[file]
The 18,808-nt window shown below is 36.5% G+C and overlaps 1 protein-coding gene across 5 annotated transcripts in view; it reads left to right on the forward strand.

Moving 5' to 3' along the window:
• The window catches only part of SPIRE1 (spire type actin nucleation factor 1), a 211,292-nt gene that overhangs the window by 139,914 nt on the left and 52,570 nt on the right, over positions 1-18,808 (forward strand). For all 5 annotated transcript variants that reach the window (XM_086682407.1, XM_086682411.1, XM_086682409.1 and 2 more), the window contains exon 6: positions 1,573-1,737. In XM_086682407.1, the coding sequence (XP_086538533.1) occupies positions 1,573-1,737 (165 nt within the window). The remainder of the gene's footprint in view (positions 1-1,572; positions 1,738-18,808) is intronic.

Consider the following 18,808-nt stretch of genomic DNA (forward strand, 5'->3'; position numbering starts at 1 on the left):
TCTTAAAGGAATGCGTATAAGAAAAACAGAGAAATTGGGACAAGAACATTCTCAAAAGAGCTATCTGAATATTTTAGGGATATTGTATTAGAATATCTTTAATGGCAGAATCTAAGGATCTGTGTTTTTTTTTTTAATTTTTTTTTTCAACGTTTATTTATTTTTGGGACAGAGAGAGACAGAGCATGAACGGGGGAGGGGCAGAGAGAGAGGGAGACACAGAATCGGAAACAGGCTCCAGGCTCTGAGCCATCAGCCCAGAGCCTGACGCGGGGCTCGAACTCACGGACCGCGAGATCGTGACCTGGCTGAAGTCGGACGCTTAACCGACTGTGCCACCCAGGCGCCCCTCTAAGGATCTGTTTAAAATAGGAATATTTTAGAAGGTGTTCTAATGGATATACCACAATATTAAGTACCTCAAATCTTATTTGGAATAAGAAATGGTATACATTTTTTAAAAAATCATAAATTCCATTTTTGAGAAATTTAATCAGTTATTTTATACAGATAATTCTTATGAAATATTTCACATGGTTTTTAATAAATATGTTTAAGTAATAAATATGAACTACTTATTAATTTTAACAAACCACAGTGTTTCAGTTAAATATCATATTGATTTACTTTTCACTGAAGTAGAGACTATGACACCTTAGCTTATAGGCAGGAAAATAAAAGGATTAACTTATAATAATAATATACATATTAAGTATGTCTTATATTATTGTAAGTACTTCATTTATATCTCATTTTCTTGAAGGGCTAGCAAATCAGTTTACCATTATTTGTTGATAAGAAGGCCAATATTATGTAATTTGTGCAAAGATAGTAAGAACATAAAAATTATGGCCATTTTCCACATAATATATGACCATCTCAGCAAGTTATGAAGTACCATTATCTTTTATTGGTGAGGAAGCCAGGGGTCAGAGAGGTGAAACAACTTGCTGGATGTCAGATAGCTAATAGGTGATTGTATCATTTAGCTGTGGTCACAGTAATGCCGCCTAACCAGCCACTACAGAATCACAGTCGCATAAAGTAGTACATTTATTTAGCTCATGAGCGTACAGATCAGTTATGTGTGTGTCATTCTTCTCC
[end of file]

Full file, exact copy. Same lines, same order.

The 18,808-nt window shown below is 36.5% G+C and overlaps 1 protein-coding gene across 5 annotated transcripts in view; it reads left to right on the forward strand.

Moving 5' to 3' along the window:
• The window catches only part of SPIRE1 (spire type actin nucleation factor 1), a 211,292-nt gene that overhangs the window by 139,914 nt on the left and 52,570 nt on the right, over positions 1-18,808 (forward strand). For all 5 annotated transcript variants that reach the window (XM_086682407.1, XM_086682411.1, XM_086682409.1 and 2 more), the window contains exon 6: positions 1,573-1,737. In XM_086682407.1, the coding sequence (XP_086538533.1) occupies positions 1,573-1,737 (165 nt within the window). The remainder of the gene's footprint in view (positions 1-1,572; positions 1,738-18,808) is intronic.

Consider the following 18,808-nt stretch of genomic DNA (forward strand, 5'->3'; position numbering starts at 1 on the left):
TCTTAAAGGAATGCGTATAAGAAAAACAGAGAAATTGGGACAAGAACATTCTCAAAAGAGCTATCTGAATATTTTAGGGATATTGTATTAGAATATCTTTAATGGCAGAATCTAAGGATCTGTGTTTTTTTTTTTAATTTTTTTTTTCAACGTTTATTTATTTTTGGGACAGAGAGAGACAGAGCATGAACGGGGGAGGGGCAGAGAGAGAGGGAGACACAGAATCGGAAACAGGCTCCAGGCTCTGAGCCATCAGCCCAGAGCCTGACGCGGGGCTCGAACTCACGGACCGCGAGATCGTGACCTGGCTGAAGTCGGACGCTTAACCGACTGTGCCACCCAGGCGCCCCTCTAAGGATCTGTTTAAAATAGGAATATTTTAGAAGGTGTTCTAATGGATATACCACAATATTAAGTACCTCAAATCTTATTTGGAATAAGAAATGGTATACATTTTTTAAAAAATCATAAATTCCATTTTTGAGAAATTTAATCAGTTATTTTATACAGATAATTCTTATGAAATATTTCACATGGTTTTTAATAAATATGTTTAAGTAATAAATATGAACTACTTATTAATTTTAACAAACCACAGTGTTTCAGTTAAATATCATATTGATTTACTTTTCACTGAAGTAGAGACTATGACACCTTAGCTTATAGGCAGGAAAATAAAAGGATTAACTTATAATAATAATATACATATTAAGTATGTCTTATATTATTGTAAGTACTTCATTTATATCTCATTTTCTTGAAGGGCTAGCAAATCAGTTTACCATTATTTGTTGATAAGAAGGCCAATATTATGTAATTTGTGCAAAGATAGTAAGAACATAAAAATTATGGCCATTTTCCACATAATATATGACCATCTCAGCAAGTTATGAAGTACCATTATCTTTTATTGGTGAGGAAGCCAGGGGTCAGAGAGGTGAAACAACTTGCTGGATGTCAGATAGCTAATAGGTGATTGTATCATTTAGCTGTGGTCACAGTAATGCCGCCTAACCAGCCACTACAGAATCACAGTCGCATAAAGTAGTACATTTATTTAGCTCATGAGCGTACAGATCAGTTATGTGTGTGTCATTCTTCTCC